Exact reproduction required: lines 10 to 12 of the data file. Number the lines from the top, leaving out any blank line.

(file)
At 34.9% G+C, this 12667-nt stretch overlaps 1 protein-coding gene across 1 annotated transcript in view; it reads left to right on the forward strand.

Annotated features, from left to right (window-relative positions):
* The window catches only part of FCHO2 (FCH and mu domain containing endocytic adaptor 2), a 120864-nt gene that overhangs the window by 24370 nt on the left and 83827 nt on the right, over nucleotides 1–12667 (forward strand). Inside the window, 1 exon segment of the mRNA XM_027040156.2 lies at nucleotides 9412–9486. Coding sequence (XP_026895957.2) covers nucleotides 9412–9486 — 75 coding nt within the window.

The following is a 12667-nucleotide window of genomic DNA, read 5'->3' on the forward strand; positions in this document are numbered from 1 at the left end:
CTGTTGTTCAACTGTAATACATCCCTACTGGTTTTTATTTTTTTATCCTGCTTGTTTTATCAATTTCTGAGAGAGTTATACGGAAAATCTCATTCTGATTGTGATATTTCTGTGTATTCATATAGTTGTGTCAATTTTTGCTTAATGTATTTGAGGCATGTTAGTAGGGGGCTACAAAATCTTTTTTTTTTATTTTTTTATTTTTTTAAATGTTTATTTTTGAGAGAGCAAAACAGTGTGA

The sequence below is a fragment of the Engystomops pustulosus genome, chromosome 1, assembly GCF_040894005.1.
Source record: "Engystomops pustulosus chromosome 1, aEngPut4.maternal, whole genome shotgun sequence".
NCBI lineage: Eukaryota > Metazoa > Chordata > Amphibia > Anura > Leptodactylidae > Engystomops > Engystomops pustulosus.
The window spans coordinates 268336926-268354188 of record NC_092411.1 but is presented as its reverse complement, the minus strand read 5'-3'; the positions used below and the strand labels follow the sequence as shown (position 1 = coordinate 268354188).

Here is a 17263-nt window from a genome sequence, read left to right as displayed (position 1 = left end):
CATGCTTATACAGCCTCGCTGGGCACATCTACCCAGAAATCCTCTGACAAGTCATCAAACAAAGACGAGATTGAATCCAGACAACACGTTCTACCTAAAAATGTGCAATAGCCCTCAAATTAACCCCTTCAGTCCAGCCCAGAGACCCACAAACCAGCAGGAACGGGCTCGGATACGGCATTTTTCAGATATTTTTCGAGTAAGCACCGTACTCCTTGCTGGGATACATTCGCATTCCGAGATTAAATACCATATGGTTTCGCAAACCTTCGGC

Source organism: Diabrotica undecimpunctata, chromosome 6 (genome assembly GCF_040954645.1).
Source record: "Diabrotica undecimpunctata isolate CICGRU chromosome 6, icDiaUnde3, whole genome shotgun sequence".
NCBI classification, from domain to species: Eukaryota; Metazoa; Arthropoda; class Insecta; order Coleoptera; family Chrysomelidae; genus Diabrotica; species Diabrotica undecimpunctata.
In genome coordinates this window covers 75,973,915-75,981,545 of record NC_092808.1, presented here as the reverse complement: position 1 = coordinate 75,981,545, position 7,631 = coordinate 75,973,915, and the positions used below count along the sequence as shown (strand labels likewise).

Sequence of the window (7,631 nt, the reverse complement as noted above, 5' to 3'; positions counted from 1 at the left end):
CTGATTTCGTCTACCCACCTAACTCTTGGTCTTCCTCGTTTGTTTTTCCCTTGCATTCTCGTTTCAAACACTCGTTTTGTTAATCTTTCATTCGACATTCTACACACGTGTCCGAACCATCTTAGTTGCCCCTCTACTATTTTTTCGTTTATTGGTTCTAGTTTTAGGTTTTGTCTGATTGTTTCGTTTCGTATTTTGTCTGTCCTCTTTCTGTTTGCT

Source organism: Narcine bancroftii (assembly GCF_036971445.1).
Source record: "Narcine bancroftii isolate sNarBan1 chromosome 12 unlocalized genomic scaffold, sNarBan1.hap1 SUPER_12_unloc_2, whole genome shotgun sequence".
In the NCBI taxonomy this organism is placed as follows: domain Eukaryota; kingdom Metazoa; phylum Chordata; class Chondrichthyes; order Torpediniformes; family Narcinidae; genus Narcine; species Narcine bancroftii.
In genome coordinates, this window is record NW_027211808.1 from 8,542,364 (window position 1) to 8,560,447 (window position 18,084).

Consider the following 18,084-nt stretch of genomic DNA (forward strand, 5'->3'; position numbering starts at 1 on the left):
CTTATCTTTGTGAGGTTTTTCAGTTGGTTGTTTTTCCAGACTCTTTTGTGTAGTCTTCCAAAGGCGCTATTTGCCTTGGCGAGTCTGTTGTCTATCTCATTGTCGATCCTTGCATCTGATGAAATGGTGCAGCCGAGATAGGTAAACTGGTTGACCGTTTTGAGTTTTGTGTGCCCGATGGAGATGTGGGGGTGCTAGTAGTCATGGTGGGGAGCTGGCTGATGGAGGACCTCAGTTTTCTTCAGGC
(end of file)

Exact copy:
Here is a 17263-nt window from a genome sequence, read left to right as displayed (position 1 = left end):
CATGCTTATACAGCCTCGCTGGGCACATCTACCCAGAAATCCTCTGACAAGTCATCAAACAAAGACGAGATTGAATCCAGACAACACGTTCTACCTAAAAATGTGCAATAGCCCTCAAATTAACCCCTTCAGTCCAGCCCAGAGACCCACAAACCAGCAGGAACGGGCTCGGATACGGCATTTTTCAGATATTTTTCGAGTAAGCACCGTACTCCTTGCTGGGATACATTCGCATTCCGAGATTAAATACCATATGGTTTCGCAAACCTTCGGC

Source organism: Diabrotica undecimpunctata, chromosome 6 (genome assembly GCF_040954645.1).